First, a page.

Artificial Sweeteners Like Splenda May Make Crohn's Disease Gut Issues Worse, Study Shows

Artificial sweeteners, such as Splenda, have stirred controversy for years. Now a new study has more bad news for the sugar substitute: It may worsen Crohn’s disease symptoms. Mario Tama/Getty Images

There's no one-diet-fits-all to fight Crohn's disease, a condition that causes inflammation of the digestive tract. However, avoiding artificial sweeteners such as Splenda may help prevent uncomfortable symptoms, according to a new study.

In an effort to understand how the zero-calorie sugar substitute impacts the body's intestines, researchers from Case Western Reserve University conducted three experiments on mice models. For the first experiment, they mixed in a "low dose" of Splenda into the drinking water of mice belonging to a genetic line known to suffer from Crohn's. They then compared those mice to others that instead received plain water for six weeks.

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During the second experiment, the researchers slightly increased the sugar dose, and finally, during the third experiment, they increased it 10 times higher. For both of those trials, they also introduced healthy mice into the mix. The findings, which are published in the journal Inflammatory Bowel Diseases, showed that the mice with Crohn's-like disease had an overgrowth of E. coli in their intestines, but the healthy mice did not. Although all people have a small amount of E. coli in their gut, those with Crohn's and other bowel diseases are known to carry a bit too much, as illustrated in previous studies.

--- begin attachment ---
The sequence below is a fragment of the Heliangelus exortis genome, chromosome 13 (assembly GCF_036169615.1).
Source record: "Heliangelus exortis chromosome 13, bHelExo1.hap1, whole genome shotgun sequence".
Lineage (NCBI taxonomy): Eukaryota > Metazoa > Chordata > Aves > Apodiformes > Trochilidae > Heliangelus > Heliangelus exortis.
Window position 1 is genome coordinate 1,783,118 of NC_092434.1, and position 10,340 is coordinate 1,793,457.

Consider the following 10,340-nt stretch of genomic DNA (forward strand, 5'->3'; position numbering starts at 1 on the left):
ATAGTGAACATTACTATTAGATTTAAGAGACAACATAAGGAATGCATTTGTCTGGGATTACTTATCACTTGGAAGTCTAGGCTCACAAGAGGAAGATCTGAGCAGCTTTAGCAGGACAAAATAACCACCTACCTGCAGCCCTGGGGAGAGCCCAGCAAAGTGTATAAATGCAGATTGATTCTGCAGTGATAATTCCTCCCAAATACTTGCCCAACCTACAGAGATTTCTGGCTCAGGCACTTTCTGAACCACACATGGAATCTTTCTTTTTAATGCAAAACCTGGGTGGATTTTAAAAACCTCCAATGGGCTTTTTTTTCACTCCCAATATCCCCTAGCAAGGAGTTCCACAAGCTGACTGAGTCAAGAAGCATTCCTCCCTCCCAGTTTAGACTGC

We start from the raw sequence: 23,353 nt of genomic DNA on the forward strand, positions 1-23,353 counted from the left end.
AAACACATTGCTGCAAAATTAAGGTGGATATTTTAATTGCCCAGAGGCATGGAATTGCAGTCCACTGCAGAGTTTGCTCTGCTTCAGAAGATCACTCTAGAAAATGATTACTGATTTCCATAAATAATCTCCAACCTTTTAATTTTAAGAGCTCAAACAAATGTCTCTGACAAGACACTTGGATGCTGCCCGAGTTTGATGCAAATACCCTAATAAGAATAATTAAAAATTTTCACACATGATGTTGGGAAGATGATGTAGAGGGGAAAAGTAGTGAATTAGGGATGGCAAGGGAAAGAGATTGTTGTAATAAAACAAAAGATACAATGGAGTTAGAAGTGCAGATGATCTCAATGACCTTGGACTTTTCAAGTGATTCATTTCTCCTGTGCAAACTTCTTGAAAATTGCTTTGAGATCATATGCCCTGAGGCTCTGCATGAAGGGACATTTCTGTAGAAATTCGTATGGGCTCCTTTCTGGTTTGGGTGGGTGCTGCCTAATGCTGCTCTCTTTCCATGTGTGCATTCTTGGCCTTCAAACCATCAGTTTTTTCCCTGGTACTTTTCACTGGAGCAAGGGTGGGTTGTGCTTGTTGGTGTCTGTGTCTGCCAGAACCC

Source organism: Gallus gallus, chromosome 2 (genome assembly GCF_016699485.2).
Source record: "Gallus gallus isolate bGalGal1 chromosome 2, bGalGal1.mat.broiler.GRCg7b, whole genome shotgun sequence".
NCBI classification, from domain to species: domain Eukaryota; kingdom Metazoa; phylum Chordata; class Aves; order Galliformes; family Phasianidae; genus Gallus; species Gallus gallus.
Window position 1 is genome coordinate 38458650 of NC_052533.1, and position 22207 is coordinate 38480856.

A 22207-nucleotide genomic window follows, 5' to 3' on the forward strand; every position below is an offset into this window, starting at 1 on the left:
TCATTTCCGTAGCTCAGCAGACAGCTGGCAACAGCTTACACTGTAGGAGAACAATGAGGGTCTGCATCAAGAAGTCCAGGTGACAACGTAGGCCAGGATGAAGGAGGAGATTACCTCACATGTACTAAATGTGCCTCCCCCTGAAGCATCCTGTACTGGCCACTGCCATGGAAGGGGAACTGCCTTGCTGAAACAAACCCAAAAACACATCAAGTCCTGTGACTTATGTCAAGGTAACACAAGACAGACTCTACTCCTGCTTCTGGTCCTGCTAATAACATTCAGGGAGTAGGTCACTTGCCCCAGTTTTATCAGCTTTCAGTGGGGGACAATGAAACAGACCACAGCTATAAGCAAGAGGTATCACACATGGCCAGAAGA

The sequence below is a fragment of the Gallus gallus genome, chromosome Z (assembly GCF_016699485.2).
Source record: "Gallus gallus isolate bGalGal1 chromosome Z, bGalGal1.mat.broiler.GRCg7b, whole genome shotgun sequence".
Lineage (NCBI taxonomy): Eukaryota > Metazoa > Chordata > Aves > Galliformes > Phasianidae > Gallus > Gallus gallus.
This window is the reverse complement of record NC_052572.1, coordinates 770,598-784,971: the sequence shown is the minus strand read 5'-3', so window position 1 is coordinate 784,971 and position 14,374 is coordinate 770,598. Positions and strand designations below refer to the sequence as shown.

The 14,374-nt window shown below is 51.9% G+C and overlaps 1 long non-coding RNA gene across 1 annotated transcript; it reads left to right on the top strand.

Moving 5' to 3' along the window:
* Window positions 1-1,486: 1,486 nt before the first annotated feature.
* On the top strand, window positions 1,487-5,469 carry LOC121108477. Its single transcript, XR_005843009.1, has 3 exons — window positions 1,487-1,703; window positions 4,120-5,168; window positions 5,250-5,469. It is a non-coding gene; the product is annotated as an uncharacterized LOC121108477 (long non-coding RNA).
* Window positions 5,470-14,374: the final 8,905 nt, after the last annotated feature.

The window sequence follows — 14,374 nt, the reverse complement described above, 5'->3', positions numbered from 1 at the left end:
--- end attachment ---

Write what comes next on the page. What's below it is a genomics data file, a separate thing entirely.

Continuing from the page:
"Our findings suggest that patients with Crohn's disease should think carefully about consuming Splenda or similar products," Alex Rodriguez-Palacios, study author and assistant professor of medicine at Case Western Reserve University, said in a statement. "The sweetener induces changes in gut bacteria and gut wall immune cell reactivity, which could result in inflammation or disease flare-ups in susceptible people."

The study results also suggest that those without Crohn's disease, ulcerative colitis and other intestinal diseases may not need to worry about the potential side effects of Splenda, Rodriguez-Palacios explained.

But, Keren Gilbert, a registered dietitian and nutritionist and founder of the New York–based nutrition consulting firm Decision Nutrition, suggests otherwise.

"I'm not surprised [the study authors] were seeing these effects because Splenda is artificial," Gilbert, who was not involved in the research, told Newsweek. "I think anything that's made in a lab you should be very cautious of."

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While Splenda may indeed cause inflammation, it's important to note that the research was a small study conducted on animal models. Therefore, further work must be done in order to better understand sugar substitutes' impact on humans.

Despite the widespread controversy over the pros and cons of Splenda (and other artificial sweeteners), it's been deemed safe for consumption by the Food and Drug Administration for nearly two decades.